Adaptive Coding and Modulation

Satellite systems based on the DVB-S standard are forced to adhere to a fixed coding rate and modulation scheme (called MODCOD) among the ones defined in this standard. Therefore, the MODCOD has to be chosen regarding the worst case propagation conditions (rain, fading …) in order to insure the availability, coverage and performance requirements defined by the user. This approach is reliable but not efficient as most of the time the channel conditions could enable MODCOD of higher orders with better spectral efficiency. However, this waste of capacity cannot be easily avoided for broadcasted services as users are usually spread over very large geographical areas with heterogeneous conditions of propagation.


However, the DVB-S2 standard introduced point to point services with the adoption of Adaptive Coding and Modulation (ACM) in order to increase the system capacity.

ACM is a technique which makes possible to select the optimal MODCOD in real time and for each user independently, according to the state of the propagation’s channel. This is based on the existence of a return link reporting to the emitter side the conditions of the channel, that is the Es/N0.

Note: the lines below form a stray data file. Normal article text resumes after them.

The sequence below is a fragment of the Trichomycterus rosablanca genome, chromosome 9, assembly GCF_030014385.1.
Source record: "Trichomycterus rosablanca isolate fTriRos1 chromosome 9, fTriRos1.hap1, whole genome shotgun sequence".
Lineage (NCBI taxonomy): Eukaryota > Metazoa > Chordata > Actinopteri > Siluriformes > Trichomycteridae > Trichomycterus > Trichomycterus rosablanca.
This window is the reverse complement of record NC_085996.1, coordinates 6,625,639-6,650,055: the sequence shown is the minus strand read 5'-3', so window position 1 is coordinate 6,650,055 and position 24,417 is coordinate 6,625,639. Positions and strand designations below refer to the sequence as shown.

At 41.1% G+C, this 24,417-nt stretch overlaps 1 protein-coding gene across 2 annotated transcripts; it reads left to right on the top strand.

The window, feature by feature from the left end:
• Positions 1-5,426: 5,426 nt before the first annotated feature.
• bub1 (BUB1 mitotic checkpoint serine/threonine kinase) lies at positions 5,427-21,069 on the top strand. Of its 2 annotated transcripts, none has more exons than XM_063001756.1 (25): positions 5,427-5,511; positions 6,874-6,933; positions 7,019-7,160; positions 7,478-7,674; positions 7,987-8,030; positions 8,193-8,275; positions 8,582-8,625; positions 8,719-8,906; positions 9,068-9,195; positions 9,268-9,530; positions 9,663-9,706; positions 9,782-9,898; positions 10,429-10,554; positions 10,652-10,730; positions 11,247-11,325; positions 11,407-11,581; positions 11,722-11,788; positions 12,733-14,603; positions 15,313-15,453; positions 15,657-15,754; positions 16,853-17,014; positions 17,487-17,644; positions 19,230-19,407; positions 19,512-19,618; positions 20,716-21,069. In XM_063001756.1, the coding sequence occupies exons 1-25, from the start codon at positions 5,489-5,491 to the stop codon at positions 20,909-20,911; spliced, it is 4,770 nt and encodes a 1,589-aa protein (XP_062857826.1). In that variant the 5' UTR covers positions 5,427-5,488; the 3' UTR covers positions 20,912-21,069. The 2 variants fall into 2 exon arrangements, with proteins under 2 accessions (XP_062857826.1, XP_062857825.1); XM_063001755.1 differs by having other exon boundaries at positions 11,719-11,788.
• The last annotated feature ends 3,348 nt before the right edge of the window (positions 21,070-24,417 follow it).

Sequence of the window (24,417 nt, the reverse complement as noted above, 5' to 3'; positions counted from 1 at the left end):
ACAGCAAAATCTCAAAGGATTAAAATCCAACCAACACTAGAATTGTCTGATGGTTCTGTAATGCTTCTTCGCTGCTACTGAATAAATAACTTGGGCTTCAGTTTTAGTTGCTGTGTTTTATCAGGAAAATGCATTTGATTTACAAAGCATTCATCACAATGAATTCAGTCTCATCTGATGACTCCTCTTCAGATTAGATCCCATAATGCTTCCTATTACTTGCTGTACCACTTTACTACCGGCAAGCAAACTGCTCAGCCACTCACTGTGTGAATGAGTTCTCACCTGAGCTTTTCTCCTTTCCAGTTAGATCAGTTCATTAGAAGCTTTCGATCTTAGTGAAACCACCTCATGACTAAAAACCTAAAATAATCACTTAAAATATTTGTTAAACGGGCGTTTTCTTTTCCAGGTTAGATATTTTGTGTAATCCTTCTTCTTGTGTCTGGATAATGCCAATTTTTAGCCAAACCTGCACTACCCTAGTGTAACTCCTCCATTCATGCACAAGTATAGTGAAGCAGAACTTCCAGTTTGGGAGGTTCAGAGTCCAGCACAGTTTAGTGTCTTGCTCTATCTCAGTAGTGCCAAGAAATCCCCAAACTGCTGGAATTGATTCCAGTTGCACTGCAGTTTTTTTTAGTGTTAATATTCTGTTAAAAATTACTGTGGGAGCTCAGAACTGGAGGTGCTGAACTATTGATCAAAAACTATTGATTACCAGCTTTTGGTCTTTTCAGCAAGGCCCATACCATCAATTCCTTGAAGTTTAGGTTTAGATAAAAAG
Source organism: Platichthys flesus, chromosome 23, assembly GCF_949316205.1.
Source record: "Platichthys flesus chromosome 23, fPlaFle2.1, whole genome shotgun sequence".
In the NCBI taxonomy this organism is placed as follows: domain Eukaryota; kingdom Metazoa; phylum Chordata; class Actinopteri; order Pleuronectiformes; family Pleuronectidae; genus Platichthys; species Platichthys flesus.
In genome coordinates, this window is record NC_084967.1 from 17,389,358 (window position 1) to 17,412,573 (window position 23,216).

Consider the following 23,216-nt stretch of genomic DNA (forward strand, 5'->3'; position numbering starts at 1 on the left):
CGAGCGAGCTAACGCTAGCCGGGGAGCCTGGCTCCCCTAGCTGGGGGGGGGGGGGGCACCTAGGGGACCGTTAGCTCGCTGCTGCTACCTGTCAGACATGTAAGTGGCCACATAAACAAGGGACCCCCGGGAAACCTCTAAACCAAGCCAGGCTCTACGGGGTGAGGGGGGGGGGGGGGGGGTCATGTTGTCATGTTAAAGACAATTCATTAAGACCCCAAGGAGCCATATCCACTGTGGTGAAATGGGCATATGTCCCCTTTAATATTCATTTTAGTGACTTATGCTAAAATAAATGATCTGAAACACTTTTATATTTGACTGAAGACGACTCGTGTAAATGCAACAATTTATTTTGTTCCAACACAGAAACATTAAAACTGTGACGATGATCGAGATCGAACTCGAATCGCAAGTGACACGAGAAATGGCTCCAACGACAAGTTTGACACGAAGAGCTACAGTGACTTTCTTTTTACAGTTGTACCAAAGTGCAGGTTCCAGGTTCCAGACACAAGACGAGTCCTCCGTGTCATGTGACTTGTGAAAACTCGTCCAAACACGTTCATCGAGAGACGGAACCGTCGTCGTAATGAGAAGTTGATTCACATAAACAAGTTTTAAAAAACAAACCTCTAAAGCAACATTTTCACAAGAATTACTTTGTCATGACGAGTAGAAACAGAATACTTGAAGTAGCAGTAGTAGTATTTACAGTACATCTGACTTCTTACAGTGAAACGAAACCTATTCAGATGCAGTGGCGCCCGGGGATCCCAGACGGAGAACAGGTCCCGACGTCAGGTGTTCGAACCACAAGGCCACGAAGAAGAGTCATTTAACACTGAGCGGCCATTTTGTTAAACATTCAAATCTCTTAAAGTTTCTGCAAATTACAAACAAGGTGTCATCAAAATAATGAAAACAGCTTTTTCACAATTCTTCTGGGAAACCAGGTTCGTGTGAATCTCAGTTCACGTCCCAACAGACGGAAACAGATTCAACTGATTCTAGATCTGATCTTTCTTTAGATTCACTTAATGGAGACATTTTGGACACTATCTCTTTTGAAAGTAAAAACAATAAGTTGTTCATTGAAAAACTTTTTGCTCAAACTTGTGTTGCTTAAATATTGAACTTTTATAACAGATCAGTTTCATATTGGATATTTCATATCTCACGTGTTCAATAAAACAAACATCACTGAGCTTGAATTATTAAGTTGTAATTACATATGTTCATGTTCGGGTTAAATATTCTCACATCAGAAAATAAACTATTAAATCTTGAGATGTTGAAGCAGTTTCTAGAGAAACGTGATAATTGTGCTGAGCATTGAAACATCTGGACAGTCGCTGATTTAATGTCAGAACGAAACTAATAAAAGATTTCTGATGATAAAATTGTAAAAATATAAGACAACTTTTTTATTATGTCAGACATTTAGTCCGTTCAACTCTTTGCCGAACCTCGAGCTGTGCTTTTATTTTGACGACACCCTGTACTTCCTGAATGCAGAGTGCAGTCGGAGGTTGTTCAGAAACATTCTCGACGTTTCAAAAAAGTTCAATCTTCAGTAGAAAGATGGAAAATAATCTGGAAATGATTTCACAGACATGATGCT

Block diagram of an ACM DVB-S2 link
ACM Signalling in DVB-S2

Therefore, by being aware of the time dependency of the channel state, the emitter can adapt frame by frame the MODCOD to match the corresponding Es/N0. Then, a fixed link is avoided and considerable improvements in system capacity are obtained with better utilization of power resources.

Adaptation of the MODCOD according to the time variations of Es/N0 example.

However, we can notice that ACM adds a lot of complexity to the system:
  • The receiver has to be able to estimate the Es/N0
  • There has to be a return link
  • The receiver has to check every frame the Es/N0 and be able to handle the transitions.